The concentrated grape must is a vacuum process with low temperature that creates a low flavor profile with a sweet and fruity taste at a lower cost. The cooked grape must is under direct fire, burning sugars and creating a high flavor profile, full body at a higher cost (same type as used for Traditional). Even though many claim not to, it is important to understand that ALL producers use caramel coloring. It is simple to understand this due to the fact that the color of the products is always the same year after year, despite the obvious difference in characteristics from one harvest to the next.
The concentrated or cooked must or a blend of the 2 is mixed with wine vinegar that creates a mass which is then fermented and aged. It is the quality of the must along with the wine vinegar in this primary blend that is important to the quality of the final product. The quality and quantity of these ingredients can be measured by a simple lab analysis that measures the density, dried extracts, and dried extracts without sugars.
The quality of the final product is more the result of the blend of ingredients rather than the mere ageing of them. Because of this blending and due to the different quality levels of each individual harvest, exact ageing claims cannot be proven and the Italian government forbids ageing from appearing on labels.
Basically, the goal for a Balsamic Vinegar of Modena producer is to offer their clients a steady and consistent quality (taste, aroma, and flavor profile). Since each grape harvest is different, the vinegar maker needs to blend and age different qualities for different amounts of time in order to obtain this consistency of Balsamic Vinegar of Modena PGI.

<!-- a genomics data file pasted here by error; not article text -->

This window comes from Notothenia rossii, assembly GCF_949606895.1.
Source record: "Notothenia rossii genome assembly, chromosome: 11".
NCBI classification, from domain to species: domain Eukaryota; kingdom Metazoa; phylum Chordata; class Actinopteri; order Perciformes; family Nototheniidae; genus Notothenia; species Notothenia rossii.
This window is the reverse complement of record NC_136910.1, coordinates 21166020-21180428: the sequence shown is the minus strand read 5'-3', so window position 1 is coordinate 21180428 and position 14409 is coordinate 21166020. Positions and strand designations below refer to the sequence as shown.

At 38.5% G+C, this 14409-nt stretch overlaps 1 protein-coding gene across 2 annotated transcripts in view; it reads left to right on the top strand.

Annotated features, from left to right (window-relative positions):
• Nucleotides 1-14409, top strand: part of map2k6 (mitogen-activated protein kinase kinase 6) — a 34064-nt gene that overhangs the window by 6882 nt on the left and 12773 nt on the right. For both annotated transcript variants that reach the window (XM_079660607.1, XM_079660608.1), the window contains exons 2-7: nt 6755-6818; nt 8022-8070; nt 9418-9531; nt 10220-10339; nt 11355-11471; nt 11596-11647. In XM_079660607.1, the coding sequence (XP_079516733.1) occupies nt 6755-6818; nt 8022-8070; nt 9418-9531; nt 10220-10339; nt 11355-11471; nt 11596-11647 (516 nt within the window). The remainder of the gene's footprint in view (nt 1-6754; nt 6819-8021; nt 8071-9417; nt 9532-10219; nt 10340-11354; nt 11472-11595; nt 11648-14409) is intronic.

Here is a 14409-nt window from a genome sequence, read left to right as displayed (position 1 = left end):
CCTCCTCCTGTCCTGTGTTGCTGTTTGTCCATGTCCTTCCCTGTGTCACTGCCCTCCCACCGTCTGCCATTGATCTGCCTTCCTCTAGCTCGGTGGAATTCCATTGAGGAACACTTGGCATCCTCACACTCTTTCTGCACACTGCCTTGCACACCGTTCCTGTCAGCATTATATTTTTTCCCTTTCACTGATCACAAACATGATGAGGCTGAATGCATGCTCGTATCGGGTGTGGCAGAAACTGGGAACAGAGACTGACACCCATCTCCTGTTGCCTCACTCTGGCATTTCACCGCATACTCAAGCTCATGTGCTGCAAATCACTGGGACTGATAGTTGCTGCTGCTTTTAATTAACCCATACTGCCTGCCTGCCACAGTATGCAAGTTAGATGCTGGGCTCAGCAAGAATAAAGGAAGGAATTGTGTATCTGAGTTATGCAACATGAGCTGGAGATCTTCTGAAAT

The quality of Balsamic Vinegar of Modena PGI is determined by 3 main factors: Quality of Ingredients, Quantity of Ingredients, and Ageing. Within the same category, there may be substantial differences in quality and the degree of concentration which is a very important factor in determining the quality of the final product.
The certification “P.G.I.” means “Protected Geographic Indication” and basically is a guarantee from the European Union which identifies the link with the territory whose distinctive character is present in at least one of the stages of production, processing, or preparation of the product.
Any product which is not made in the legal area of Modena, Italy under the specific production regulations can not receive the P.G.I certification and therefore can not use the word “Balsamic” within it’s product description.
All other products which are similar in sour/sweet characteristics and manufactured with similar ingredients and procedures to a Balsamic Vinegar, can be referred to as a condiment, vinaigrette, or dressing but can not incorporate the word “Balsamic” in the name. In some cases when the product is made with actual Balsamic Vinegar of Modena P.G.I. it must be labeled in specific accordance to European law.
One example is White Condiment. Several years ago, chefs began searching for a product with the same characteristics of Balsamic Vinegar of Modena, but without the same dark color in order to not discolor the presentation of certain salads or prepared dishes.
White Condiment was created and, however similar to balsamic vinegar of Modena, it still has some different characteristics. For example, the taste of the product is fruitier and less bodied than the “regular” balsamic vinegar of Modena and the flavor is sharper and less woody.
This is a very grey area, as condiments can be made very well and very similar to the real thing that are quite good, however it is important to always keep a watchful eye when buying condiments, as some out there may not be produced with good known ingredients and procedures as real Balsamic Vinegars are (for example adding sugars, thickening agents, access coloring) and can be miss-presented as a quality produced product.